Big Fish--1958
by Carol Marchi

    “To thine own self be true,” I said, my words deliberate and earnest, words I had come to believe were my own creation.   Then I scanned the auditorium one last time and lowered my gaze.

    It was a triumph.  The audience of nearly 300 roared its approval as I concluded my valedictory, and I prayed they’d never stop.  As the applause dwindled, our high school principal stepped up to the weathered podium.  His head was bobbed up and down, as if he were saying “Yes” over and over again.  His head always said “Yes,” even when he was suspending a student for smoking.  People said that he suffered from St. Vitus Dance, which I though an odd name for an infirmity.
    “Carol, your 94 classmates join the town fathers here before you, your family and friends, in saluting you tonight.  You’ve made us proud.”  Fresh applause.  I smiled and nodded my thanks to the crowd.  “We know you’ll make a wonderful teacher, so all the best from your home town.  Please don’t forget us.”
    Clutching my three pages of typewritten text, I stepped down from the podium and returned to my place, careful not to stumble over the microphone cord in my new white pumps.  I took my seat, flanked by the American flag on my left and the Massachusetts flag on my right and crossed my legs at the ankle.
    I glanced down from the stage at my parents, who were holding hands and grinning in the front row.  M ymother leaned over and kissed my father’s cheek and then nodded to the well-wishers nearby.  From my angle, it was hard to see her whole face, just her bright red mouth.  Maybe she should have placed that hat farther back on her head.  It was the same navy blue straw hat she always wore to church in the spring, revived for this occasion by a bunch of yellow silk posies.
    My dad wiped his forehead with a handkerchief, pulled from the pocket of his blue and white seersucker suit, which was making its first appearance of the season.  Only Bill, my 12-year-old brother, was scowling as he leaned back in his folding chair, tugging at the collar of his shirt.  Brat, I thought to myself.  He could sit still just this once.  God, I just hate his Howdy Doody freckles.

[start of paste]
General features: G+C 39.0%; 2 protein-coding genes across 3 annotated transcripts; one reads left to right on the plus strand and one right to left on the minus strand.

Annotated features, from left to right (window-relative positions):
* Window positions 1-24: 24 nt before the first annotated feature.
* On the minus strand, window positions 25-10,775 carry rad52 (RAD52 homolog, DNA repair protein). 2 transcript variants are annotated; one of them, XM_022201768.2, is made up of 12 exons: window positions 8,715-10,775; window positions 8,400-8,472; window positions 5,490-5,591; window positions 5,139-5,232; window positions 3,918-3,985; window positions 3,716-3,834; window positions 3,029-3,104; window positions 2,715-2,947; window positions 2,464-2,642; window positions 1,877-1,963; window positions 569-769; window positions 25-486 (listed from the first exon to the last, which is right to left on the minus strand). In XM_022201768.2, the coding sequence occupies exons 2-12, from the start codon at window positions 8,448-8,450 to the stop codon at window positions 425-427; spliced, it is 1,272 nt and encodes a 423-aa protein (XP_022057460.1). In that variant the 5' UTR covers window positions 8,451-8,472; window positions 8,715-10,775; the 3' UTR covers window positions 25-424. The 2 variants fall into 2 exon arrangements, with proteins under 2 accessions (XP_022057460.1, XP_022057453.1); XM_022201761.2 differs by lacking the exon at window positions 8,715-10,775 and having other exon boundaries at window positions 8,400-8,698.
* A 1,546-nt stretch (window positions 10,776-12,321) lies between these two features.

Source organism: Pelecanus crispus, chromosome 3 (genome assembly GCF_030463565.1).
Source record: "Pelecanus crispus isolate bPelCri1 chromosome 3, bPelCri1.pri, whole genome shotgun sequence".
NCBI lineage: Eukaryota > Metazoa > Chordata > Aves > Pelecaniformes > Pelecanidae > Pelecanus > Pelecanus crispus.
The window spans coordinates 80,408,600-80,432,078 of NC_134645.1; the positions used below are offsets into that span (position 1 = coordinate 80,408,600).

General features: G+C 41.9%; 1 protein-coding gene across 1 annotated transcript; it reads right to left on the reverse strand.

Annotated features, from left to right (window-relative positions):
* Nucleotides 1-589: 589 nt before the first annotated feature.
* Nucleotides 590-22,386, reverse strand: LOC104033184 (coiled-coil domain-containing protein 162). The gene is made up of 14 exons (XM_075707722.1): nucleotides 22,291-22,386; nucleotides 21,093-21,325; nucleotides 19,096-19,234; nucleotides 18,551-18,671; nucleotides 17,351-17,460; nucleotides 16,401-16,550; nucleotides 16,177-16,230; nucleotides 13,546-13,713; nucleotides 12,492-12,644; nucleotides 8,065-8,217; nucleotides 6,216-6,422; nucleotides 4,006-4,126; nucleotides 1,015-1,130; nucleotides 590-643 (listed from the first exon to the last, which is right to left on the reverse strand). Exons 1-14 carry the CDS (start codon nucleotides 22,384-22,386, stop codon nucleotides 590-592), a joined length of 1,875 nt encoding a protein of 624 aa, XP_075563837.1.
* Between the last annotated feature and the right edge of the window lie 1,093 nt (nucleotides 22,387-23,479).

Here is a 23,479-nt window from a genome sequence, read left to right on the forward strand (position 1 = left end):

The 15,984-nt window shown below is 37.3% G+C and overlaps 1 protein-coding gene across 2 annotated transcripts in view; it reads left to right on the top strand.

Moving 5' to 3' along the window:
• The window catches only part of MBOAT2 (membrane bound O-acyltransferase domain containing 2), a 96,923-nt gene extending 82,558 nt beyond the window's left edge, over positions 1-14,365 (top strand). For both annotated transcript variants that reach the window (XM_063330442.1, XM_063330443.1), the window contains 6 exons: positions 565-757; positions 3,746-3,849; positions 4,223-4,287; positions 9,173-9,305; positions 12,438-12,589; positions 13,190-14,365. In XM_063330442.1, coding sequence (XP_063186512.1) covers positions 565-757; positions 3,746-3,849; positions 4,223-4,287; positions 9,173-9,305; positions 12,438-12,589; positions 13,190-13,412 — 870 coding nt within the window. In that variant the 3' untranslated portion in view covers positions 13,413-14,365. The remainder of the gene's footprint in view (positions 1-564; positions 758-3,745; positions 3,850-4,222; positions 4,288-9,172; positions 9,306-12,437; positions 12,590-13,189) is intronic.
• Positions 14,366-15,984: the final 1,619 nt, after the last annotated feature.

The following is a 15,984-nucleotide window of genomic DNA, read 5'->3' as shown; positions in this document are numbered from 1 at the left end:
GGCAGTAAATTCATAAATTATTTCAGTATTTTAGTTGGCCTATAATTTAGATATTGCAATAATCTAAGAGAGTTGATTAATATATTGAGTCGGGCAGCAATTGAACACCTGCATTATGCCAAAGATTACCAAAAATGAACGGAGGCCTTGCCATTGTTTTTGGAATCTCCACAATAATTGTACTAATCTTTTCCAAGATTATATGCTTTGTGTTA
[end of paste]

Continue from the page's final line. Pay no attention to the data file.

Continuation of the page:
The 20-piece school orchestra began to squeak out a pastoral piece, its violin sectioned diminished by the absence of graduating seniors.  I closed my eyes and tried to figure out what tune they were playing while I absorbed the full aroma of the roses on a stand near my feet.  I had never seen a bouquet so big before, except maybe at a funeral.
    And suddenly I realized that it was over.  My fifteen minutes of fame.  The sentences of my valedictory address echoed in my head…  “This day is not just an ending but also a beginning.”  “Know thyself.”  I had used words like “embark” and “life choices,” “courage,” “honesty,” “values,” and “journey.”  My speech had been powerful, astonishing, and I was in love with myself.  For a short time I had been Sophia, Socrates, and Shakespeare all in one, wise beyond my seventeen years.   I had credited all our parents for their diligence in raising all of us and had praised the town’s fine school system for the education that had prepared almost half of us to go on to college. 
    At that moment I even believed I was pretty, a light sweep of face powder dusting my shiny nose and a coat of Tangee brightening my pale Irish lips.  I patted the white mortarboard that sat like a crown on my head. 

   Well, even if I wasn’t pretty, I was smart, and they adored me.  

Carol Marchi, a native of Massachusetts, has lived in California for the last 40-plus years.  After some years teaching high school English (and the glories of expository writing), she is semi-retired.  Now she does the writing she really loves to do--about her transition from the East Coast to the West, the family she left behind, the one she gained, her travels with her husband to England, Spain, Italy, Denmark and Turkey, and the challenges and delights of being a  "senior."